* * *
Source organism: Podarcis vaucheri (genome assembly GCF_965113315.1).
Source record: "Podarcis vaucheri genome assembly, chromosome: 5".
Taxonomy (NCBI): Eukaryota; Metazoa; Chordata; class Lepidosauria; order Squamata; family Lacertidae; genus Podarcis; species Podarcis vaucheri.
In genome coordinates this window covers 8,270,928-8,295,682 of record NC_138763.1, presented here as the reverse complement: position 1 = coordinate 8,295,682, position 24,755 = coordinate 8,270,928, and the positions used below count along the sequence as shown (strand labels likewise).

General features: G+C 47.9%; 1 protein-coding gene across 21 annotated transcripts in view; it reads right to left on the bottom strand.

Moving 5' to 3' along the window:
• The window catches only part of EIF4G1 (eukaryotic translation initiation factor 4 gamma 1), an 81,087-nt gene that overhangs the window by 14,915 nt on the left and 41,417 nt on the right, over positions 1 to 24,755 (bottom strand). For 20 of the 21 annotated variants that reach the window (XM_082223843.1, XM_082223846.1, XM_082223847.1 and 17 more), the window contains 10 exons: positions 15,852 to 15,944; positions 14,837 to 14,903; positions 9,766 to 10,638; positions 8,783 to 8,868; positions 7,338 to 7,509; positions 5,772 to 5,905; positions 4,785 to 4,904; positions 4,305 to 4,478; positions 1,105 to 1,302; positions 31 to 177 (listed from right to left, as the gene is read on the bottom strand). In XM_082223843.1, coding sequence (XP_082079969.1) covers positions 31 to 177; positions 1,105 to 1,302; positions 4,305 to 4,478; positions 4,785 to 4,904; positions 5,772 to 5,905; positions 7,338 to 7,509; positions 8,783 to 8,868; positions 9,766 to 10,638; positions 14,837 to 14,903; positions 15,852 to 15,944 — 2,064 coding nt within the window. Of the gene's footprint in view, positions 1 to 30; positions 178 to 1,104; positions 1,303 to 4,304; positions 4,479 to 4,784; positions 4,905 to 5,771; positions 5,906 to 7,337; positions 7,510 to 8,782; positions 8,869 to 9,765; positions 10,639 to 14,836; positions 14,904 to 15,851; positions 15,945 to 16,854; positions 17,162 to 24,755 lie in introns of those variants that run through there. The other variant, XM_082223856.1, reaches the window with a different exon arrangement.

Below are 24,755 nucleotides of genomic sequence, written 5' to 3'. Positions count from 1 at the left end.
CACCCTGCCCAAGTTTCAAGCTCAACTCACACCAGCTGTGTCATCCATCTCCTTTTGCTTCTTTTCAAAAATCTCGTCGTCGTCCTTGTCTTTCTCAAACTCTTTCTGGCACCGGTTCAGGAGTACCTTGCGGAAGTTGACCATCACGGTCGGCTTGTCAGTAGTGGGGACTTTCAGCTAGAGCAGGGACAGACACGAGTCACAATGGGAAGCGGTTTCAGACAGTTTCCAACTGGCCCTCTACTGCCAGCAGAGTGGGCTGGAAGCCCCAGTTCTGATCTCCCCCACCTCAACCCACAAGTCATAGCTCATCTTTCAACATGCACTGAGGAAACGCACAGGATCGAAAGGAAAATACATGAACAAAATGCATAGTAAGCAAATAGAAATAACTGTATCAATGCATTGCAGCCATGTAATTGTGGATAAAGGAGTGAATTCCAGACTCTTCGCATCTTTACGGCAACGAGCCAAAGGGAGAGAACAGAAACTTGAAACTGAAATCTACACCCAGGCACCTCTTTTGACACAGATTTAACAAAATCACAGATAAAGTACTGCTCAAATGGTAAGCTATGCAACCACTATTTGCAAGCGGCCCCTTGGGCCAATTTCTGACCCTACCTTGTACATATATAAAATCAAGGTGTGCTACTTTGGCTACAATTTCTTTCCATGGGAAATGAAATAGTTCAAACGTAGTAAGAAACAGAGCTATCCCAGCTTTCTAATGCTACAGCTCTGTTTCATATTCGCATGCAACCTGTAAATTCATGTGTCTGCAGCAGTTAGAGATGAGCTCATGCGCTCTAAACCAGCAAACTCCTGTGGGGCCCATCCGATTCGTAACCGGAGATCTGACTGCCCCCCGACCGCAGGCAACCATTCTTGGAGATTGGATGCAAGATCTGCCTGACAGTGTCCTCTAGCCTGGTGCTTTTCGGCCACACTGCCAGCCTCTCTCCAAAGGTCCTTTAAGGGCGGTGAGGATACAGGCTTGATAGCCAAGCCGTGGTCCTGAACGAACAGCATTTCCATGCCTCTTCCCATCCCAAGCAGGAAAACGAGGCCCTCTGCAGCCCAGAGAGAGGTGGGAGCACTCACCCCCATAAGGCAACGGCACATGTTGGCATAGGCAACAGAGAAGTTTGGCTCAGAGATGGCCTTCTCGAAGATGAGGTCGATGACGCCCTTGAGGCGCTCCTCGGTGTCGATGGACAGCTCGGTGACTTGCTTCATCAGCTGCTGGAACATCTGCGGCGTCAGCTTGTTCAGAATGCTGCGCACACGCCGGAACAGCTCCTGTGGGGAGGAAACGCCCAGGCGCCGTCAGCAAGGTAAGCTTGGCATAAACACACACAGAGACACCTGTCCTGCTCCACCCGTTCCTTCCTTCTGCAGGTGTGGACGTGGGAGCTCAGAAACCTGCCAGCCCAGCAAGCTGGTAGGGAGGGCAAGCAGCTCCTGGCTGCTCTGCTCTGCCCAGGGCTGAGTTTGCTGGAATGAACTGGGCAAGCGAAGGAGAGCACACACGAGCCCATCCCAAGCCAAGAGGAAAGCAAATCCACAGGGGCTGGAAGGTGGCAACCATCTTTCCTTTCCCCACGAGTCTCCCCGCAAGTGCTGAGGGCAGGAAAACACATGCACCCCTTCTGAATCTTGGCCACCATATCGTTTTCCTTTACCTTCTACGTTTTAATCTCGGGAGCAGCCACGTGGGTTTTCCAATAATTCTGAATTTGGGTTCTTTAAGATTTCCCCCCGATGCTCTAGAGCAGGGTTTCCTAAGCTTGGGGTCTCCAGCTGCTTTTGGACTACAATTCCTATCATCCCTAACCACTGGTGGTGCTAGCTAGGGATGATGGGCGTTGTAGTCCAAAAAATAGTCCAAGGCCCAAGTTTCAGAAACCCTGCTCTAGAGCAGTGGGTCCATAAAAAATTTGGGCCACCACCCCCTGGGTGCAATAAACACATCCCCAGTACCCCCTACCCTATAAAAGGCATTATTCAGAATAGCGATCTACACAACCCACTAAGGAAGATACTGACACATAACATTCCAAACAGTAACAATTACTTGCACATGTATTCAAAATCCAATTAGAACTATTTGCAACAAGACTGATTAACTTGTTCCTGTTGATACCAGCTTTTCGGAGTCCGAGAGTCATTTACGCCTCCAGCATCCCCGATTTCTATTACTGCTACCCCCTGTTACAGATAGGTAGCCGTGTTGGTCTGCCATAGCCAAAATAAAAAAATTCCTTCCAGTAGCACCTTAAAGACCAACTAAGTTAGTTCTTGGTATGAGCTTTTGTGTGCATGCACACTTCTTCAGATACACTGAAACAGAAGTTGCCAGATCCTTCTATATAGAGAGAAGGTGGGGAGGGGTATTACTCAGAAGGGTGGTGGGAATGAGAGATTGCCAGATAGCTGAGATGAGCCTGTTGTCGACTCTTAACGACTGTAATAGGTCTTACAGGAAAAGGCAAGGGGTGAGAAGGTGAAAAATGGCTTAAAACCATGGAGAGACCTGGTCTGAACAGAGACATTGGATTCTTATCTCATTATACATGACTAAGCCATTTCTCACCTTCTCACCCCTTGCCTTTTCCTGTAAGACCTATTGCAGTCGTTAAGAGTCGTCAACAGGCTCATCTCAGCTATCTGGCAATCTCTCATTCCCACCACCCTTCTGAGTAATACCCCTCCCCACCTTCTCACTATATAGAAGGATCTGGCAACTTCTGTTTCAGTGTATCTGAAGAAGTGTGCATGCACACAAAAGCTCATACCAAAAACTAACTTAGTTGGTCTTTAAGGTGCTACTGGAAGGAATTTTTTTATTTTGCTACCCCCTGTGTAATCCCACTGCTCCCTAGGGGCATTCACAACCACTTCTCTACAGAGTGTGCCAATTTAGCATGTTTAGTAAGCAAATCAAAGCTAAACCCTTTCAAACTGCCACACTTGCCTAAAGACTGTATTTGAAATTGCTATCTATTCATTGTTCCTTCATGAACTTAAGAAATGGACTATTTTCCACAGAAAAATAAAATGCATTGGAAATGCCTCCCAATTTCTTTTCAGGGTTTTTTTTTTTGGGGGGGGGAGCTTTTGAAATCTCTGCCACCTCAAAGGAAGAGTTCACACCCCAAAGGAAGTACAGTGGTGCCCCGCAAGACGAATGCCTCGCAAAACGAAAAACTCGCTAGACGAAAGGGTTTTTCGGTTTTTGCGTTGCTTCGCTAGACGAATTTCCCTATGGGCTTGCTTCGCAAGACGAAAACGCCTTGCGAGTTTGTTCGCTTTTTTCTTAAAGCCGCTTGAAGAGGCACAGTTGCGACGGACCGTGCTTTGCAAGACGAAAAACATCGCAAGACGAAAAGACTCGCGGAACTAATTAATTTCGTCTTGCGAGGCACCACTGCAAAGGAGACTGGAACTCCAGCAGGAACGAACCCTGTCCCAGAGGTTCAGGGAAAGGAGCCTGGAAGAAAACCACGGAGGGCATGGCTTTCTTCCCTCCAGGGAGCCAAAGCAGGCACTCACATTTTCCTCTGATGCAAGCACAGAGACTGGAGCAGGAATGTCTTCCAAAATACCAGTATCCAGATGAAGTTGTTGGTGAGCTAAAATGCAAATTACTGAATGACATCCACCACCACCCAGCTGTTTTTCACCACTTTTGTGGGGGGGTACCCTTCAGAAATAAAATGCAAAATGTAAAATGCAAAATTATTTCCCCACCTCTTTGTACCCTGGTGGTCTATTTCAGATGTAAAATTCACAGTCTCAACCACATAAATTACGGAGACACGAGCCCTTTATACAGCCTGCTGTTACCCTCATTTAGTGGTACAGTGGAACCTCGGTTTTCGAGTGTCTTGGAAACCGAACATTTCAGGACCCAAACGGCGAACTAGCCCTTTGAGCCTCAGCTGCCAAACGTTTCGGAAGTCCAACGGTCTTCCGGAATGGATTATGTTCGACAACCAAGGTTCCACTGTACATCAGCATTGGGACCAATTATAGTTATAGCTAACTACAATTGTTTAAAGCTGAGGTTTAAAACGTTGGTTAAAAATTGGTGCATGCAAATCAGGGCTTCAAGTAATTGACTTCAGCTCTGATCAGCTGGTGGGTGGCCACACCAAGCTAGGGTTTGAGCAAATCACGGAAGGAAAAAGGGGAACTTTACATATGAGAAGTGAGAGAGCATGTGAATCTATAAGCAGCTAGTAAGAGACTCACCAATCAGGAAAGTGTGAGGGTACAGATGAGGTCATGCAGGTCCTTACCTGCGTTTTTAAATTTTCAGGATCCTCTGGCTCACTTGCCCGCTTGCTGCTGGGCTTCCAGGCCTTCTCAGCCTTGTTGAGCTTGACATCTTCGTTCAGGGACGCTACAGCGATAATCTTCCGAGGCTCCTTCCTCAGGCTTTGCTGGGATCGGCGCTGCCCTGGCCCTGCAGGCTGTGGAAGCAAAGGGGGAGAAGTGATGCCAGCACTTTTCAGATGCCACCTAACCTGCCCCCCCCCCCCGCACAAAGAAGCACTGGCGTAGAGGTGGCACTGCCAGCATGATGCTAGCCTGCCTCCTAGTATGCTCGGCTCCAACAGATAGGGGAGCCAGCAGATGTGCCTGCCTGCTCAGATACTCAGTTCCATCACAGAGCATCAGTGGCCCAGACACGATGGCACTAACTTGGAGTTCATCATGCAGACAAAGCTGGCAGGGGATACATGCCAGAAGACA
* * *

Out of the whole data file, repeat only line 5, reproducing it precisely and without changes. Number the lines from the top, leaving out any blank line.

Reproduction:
General features: G+C 47.9%; 1 protein-coding gene across 21 annotated transcripts in view; it reads right to left on the bottom strand.